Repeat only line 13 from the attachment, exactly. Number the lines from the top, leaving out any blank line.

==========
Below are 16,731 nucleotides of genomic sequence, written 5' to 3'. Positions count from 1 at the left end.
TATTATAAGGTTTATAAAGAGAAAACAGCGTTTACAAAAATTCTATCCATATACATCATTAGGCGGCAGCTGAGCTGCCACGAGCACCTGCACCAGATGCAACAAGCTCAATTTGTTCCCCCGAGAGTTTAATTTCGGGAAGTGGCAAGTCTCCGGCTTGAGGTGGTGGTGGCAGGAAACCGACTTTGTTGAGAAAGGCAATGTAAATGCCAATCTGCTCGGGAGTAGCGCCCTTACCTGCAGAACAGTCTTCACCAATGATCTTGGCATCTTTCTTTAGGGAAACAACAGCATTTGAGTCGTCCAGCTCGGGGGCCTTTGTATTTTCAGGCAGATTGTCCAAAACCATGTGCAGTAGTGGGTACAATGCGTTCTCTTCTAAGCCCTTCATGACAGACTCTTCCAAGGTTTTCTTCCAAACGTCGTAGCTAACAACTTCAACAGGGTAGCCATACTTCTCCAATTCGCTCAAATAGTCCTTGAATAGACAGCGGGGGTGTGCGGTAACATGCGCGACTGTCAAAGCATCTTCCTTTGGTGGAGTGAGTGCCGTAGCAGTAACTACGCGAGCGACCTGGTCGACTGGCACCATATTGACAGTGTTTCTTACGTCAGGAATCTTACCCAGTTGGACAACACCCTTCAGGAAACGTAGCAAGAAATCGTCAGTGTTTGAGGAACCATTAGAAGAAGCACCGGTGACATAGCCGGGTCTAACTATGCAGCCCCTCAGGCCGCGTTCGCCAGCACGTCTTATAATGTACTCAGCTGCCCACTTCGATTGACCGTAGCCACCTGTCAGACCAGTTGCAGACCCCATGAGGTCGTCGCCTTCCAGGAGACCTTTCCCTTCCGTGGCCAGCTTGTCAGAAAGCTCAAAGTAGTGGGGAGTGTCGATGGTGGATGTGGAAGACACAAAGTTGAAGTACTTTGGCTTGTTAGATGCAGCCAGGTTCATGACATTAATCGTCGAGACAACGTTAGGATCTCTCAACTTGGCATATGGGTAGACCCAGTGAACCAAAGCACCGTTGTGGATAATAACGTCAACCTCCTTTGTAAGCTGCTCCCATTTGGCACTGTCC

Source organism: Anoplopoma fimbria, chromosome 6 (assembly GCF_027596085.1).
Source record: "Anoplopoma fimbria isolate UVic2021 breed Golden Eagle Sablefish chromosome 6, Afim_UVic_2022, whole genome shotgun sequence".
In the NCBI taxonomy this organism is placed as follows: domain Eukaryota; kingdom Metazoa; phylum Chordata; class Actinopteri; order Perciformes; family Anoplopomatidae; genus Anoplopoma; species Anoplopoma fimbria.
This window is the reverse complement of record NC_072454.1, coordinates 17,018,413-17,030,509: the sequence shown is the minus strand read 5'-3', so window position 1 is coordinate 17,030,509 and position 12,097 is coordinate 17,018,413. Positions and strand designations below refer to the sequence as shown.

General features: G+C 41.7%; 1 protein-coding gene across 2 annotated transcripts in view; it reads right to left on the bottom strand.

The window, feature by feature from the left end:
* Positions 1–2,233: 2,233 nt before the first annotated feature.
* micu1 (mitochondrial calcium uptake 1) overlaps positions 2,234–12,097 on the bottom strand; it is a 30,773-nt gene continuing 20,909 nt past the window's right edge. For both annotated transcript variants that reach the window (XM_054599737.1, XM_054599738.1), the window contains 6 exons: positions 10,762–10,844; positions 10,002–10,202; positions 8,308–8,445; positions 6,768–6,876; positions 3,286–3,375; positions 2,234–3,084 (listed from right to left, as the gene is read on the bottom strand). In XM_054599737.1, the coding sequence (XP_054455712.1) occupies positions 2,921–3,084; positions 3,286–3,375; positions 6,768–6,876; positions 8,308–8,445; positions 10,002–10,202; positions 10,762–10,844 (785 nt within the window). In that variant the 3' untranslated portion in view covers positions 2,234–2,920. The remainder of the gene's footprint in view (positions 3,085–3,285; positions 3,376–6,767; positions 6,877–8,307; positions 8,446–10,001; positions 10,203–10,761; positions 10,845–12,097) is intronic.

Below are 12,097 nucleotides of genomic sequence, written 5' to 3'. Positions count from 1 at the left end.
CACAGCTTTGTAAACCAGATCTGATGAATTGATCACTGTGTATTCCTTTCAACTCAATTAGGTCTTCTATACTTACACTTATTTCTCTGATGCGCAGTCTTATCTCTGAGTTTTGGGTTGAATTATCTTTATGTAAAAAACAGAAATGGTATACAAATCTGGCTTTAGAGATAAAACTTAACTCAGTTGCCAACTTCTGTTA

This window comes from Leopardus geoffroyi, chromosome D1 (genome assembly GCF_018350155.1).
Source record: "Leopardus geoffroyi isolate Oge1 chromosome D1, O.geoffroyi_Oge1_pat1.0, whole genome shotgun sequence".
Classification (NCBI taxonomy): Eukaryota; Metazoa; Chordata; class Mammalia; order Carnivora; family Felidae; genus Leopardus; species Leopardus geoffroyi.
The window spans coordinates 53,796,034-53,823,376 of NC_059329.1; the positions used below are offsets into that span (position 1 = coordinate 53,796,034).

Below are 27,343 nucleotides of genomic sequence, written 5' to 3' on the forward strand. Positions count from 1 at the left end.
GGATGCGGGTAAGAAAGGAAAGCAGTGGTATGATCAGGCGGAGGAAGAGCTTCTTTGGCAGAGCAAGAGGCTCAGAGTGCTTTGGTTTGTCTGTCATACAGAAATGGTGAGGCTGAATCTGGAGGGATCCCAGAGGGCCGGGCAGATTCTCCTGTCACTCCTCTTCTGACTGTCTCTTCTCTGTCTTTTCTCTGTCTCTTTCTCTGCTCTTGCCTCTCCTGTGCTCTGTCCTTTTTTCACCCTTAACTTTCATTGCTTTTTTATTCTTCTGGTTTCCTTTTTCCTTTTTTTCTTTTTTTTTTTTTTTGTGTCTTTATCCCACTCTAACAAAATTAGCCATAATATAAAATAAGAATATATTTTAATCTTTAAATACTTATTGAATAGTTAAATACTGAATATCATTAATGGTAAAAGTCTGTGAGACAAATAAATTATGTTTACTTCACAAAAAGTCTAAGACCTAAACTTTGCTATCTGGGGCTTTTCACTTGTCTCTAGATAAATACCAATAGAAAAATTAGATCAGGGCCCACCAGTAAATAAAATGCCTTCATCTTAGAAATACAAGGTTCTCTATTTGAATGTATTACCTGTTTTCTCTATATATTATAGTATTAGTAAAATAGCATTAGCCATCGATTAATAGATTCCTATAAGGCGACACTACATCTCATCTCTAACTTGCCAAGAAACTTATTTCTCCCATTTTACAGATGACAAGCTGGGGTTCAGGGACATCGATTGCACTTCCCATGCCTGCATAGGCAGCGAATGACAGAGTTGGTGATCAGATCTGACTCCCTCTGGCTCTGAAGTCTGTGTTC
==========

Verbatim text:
This window comes from Leopardus geoffroyi, chromosome D1 (genome assembly GCF_018350155.1).